Since it only (on average) takes a man five minutes to have an orgasm while it takes a woman around 20 minutes to, it probably comes as no shock that a man's orgasm is shorter as well. While a man's typically lasts for no more than five seconds, a woman's can last for 20-30 seconds. Meanwhile, a man's bounce back can take as much as 30 minutes in many cases. Although as men get older, sometimes it can take up to 12-24 hours.

Hey, don't harp on them too much about this. There is a peptide in their system known as somatostatin. It literally reduces the amount of sexual arousal men have after they climax. It really is Mother Nature that makes them want to fall asleep before round two.

6. Many Women Experience Orgasm “Aftershocks”

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If you're able to have multiple orgasms, pat yourself on the back; you're reportedly one of the 47 percent of women who can. And if after having such an earth-shattering experience, it seems like you experience what can only be defined as aftershocks, it's not in your head. What's happening is, just like you experience involuntary muscle contractions while you're actually climaxing, sometimes you may feel smaller versions of that for up to an hour afterward.

There's nothing to worry about. It's all good.

7. A Man’s Foreskin Works To A Woman’s Climax’s Advantage

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Turtlenecks. Pigs in a blanket. Hooded ninjas. I've heard of all kinds of terms to describe an uncircumcised penis. And while I've never personally had the pleasure, I did recently read something that piqued my interest a bit and actually caused me to see them in a bit of a different light.

Did you know that many women have found that men who have foreskin oftentimes have more stamina and are also more comfortable for them to be with physically? Not only that but they also say that it significantly increased their ability to have multiple orgasms? #themoreyouknow

8. Clitoral Placement Plays A Huge Role In A Woman’s Vaginal Orgasms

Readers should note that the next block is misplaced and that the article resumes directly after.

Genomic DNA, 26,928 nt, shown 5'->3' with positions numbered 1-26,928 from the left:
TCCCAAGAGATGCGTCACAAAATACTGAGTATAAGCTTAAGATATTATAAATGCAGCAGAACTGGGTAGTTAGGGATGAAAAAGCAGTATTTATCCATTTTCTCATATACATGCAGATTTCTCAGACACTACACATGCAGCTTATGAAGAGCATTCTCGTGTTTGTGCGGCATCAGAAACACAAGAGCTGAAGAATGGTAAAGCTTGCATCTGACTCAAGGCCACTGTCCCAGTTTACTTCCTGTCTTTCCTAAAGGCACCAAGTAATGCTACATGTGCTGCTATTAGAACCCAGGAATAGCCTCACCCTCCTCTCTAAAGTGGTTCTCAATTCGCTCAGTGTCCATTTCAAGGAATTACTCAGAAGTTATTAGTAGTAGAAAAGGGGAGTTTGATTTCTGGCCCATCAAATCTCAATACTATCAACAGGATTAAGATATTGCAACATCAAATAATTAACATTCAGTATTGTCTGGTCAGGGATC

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If you've heard that 75 percent of women do not have orgasms, the answer to that is yes and no. I'll go with the good news first—a lot of women can climax; what the stat is saying is an overwhelming amount have a difficult time experiencing an orgasm via vaginal stimulation alone.

A couple of things come into play with that. For one thing, not all scientists can agree on the fact that every woman has a G-spot (a pea-sized area that's located 1-2 inches on the vaginal wall that is closest to your belly button). The other issue is how far apart a woman's clitoris is from her vaginal opening. If it's approximately the width of her thumb apart, she has a much greater chance of experiencing a vaginal orgasm (an orgasm from penetration that doesn't require clitoral stimulation) than if she doesn't.

9. Men Go Through What’s Known as “Ejaculatory Inevitability”

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Bless their hearts. There is a point that just about all men reach when they can't stop from ejaculating, even if they wanted to. It's called ejaculatory inevitability and it's the second phase of their orgasm.

The first phase is when their vas deferens, prostate, and seminal vesicles all contract, leading their semen into their urethra. The second is when the contractions are so strong that there is nothing that a guy can do to stop ejaculation from happening.

So, if you tell your man you're not ready for him to climax and he does anyway, don't assume that he's been selfish. Chances are, he heard you but there was absolutely nothing that he could do. Not at all.

10.  Women Who Are Insecure (In Their Relationship) Have a Hard Time Climaxing

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One more. Did you know that no two orgasms are exactly the same, pretty much ever? Some are more intense than others. Some last longer than others. And some are totally dependent on how you are feeling emotionally towards your partner.

If only lately, you've been having trouble climaxing with a partner you used to with easily and regularly, don't chalk it up to being nothing. We as women need to our mind and body to be in sync in order for sexual pleasure to reach its peak.

If you're not currently sexually satisfied, the last thing you need to do is fake an orgasm or grin and bear it. Let your partner know. It could be as simple as needing to reconnect on a deeper level or your intuition alerting you that something isn't right. Either way, communication is the key to getting your relationship—and orgasms—back on track.

Featured image by Getty Images.

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ACLU By ACLUSponsored